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“Drop Dead Perfect” by Erasmus Fenn

Everett Quinton received strong reviews this spring for his direction of “The Mystery of Irma Vep,” a zany comedy that he originally starred in opposite its author, Ridiculous Theatre Company founder Charles Ludlam.

The Pianist of Willesdon Lane adapted and directed by Hershey Felder

Mona Golabek has a story to tell. It is the story of her mother, Lisa Jurek, and her unwavering pursuit as a young pianist to make her concert debut at the illustrious Musikverein concert hall.

“The Lion” Written and performed by Benjamin Scheuer

Review by Sarah Lucie In musicals, it’s most common for a character to break into song when they can no longer express themselves through words alone, and so songs are moments of intense emotions an

“When We Were Young and Unafraid” by Sarah Treem

Review by Iris Greenberger The women’s movement still has a long way to go, although it has brought about sweeping legislative reforms since 1972, when Agnes (Cherry Jones) was running a small bed a

In the Green Room
with John Rowell

One of the highlights of the just-ended theater season in New York was the delightful musical comedy/murder mystery Murder For Two, which opened last summer at the McGinn/Cazale Theater uptown and moved to New World Stages last fall, where it has played to enthusiastic houses ever since (and where it continues through June 29.)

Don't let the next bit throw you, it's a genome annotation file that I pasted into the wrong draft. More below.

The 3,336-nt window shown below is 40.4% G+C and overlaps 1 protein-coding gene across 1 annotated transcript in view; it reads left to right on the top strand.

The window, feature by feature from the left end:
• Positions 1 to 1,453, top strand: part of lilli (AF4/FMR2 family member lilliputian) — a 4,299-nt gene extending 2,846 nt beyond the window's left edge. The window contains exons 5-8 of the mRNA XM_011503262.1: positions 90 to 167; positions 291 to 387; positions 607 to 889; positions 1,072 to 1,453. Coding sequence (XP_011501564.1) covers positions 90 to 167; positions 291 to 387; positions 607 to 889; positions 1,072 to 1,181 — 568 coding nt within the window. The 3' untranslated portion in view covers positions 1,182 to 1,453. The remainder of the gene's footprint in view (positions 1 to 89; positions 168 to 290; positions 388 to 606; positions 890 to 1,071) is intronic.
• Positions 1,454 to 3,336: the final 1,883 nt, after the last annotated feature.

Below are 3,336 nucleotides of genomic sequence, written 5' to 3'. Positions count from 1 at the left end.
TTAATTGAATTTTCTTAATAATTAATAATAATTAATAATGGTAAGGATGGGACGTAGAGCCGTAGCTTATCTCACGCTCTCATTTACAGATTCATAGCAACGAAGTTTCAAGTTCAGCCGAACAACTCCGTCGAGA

“Wet Glitter”
Play and Lyrics by Lucile Baker Scott
Music by Julia Weldon

Paradox Valley, Colorado, isn’t the ideal vacation spot. For one, it houses an abandoned uranium mine that the government has labeled radioactive.

“The Merchant of Venice” by William Shakespeare

Oh, irony. Leave it to Shakespeare to open one of his most well-known comedies with the line: “In sooth, I know not why I am so sad.”

“Our New Girl” by Nancy Harris

Something isn’t right with the Robinson family. Fresh-faced nanny Annie (Lisa Joyce) can sense something amiss as soon as she arrives.

“A Serious Banquet” directed by Erin B. Mee with text by Jessie Bear

It’s 1908, and Picasso is throwing a dinner party for fellow painter, Henri Rousseau, at his studio in Le Bateau-Lavoir in Bohemian Paris.

“The Anthem”

In our digital age of over sharing one’s personal triumphs and general specialness, it isn’t hard to imagine a world where said individuality is a crime.

 
 
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